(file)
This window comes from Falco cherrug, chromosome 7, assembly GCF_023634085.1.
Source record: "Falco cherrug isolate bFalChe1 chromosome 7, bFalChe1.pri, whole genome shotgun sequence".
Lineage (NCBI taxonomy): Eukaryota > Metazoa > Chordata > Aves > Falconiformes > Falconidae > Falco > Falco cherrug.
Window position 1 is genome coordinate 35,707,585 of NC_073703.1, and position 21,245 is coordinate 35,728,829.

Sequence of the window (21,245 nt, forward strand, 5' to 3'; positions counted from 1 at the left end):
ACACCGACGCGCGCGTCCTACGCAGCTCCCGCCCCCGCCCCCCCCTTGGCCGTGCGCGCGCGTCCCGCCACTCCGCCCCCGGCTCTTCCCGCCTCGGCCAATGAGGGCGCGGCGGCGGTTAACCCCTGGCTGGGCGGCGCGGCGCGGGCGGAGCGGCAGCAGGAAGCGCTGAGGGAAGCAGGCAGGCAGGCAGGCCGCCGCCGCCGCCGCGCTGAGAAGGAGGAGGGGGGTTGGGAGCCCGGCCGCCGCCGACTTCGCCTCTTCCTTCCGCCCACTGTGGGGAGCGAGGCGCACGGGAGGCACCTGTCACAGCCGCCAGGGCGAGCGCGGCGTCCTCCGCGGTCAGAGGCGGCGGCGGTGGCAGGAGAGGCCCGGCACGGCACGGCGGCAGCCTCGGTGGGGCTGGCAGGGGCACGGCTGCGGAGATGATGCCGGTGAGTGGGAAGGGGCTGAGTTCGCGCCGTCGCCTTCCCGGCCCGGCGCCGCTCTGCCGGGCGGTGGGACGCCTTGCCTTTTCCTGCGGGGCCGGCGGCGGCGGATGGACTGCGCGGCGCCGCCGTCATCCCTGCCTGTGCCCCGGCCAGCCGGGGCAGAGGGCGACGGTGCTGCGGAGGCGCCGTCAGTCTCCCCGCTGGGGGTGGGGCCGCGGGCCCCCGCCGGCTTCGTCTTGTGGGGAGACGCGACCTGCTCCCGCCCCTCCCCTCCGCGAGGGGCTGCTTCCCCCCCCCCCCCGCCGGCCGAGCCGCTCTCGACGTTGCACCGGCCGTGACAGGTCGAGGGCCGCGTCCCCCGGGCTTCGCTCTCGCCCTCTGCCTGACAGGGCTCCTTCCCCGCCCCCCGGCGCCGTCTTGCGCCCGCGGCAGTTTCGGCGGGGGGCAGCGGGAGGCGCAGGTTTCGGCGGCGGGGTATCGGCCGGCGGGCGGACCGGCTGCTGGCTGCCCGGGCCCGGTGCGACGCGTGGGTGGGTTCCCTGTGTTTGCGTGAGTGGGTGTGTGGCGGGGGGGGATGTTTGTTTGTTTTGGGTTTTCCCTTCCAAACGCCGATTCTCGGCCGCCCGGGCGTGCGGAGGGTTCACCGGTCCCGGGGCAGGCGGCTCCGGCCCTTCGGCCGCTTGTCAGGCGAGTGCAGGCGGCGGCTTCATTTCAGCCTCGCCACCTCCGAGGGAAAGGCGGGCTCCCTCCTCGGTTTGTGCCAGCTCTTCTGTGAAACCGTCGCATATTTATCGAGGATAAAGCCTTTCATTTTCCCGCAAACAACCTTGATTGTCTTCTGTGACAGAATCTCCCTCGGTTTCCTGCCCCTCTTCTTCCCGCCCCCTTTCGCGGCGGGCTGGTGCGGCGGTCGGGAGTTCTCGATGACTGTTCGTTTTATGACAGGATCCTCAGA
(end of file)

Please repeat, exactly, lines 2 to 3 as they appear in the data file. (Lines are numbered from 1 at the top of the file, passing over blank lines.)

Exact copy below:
Source record: "Falco cherrug isolate bFalChe1 chromosome 7, bFalChe1.pri, whole genome shotgun sequence".
Lineage (NCBI taxonomy): Eukaryota > Metazoa > Chordata > Aves > Falconiformes > Falconidae > Falco > Falco cherrug.